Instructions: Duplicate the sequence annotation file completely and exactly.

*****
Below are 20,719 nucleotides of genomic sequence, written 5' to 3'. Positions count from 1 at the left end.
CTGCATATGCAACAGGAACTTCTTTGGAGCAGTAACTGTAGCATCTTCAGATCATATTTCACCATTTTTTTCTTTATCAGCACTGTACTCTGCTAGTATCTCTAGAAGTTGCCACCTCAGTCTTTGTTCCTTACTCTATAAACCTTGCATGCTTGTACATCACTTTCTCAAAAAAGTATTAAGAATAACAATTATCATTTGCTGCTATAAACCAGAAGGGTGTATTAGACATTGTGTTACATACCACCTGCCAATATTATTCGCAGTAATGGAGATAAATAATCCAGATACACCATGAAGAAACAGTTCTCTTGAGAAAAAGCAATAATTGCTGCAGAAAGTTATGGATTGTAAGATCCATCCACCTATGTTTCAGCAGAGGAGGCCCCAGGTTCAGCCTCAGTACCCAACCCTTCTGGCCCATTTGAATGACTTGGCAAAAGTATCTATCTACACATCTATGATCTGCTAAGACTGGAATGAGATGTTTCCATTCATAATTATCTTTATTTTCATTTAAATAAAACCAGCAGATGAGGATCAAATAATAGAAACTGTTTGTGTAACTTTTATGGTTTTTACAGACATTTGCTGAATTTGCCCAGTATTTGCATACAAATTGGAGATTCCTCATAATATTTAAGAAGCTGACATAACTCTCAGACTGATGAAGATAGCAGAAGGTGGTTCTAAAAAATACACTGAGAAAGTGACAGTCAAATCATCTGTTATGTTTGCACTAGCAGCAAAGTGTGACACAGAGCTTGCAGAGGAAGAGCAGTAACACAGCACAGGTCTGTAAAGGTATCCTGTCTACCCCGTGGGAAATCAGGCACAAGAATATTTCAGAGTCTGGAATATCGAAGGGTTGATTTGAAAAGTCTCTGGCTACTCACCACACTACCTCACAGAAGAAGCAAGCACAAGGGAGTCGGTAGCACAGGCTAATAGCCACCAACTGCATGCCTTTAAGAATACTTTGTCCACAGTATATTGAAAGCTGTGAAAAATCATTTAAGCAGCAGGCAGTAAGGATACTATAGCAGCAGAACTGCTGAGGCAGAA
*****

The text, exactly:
Below are 20,719 nucleotides of genomic sequence, written 5' to 3'. Positions count from 1 at the left end.
CTGCATATGCAACAGGAACTTCTTTGGAGCAGTAACTGTAGCATCTTCAGATCATATTTCACCATTTTTTTCTTTATCAGCACTGTACTCTGCTAGTATCTCTAGAAGTTGCCACCTCAGTCTTTGTTCCTTACTCTATAAACCTTGCATGCTTGTACATCACTTTCTCAAAAAAGTATTAAGAATAACAATTATCATTTGCTGCTATAAACCAGAAGGGTGTATTAGACATTGTGTTACATACCACCTGCCAATATTATTCGCAGTAATGGAGATAAATAATCCAGATACACCATGAAGAAACAGTTCTCTTGAGAAAAAGCAATAATTGCTGCAGAAAGTTATGGATTGTAAGATCCATCCACCTATGTTTCAGCAGAGGAGGCCCCAGGTTCAGCCTCAGTACCCAACCCTTCTGGCCCATTTGAATGACTTGGCAAAAGTATCTATCTACACATCTATGATCTGCTAAGACTGGAATGAGATGTTTCCATTCATAATTATCTTTATTTTCATTTAAATAAAACCAGCAGATGAGGATCAAATAATAGAAACTGTTTGTGTAACTTTTATGGTTTTTACAGACATTTGCTGAATTTGCCCAGTATTTGCATACAAATTGGAGATTCCTCATAATATTTAAGAAGCTGACATAACTCTCAGACTGATGAAGATAGCAGAAGGTGGTTCTAAAAAATACACTGAGAAAGTGACAGTCAAATCATCTGTTATGTTTGCACTAGCAGCAAAGTGTGACACAGAGCTTGCAGAGGAAGAGCAGTAACACAGCACAGGTCTGTAAAGGTATCCTGTCTACCCCGTGGGAAATCAGGCACAAGAATATTTCAGAGTCTGGAATATCGAAGGGTTGATTTGAAAAGTCTCTGGCTACTCACCACACTACCTCACAGAAGAAGCAAGCACAAGGGAGTCGGTAGCACAGGCTAATAGCCACCAACTGCATGCCTTTAAGAATACTTTGTCCACAGTATATTGAAAGCTGTGAAAAATCATTTAAGCAGCAGGCAGTAAGGATACTATAGCAGCAGAACTGCTGAGGCAGAA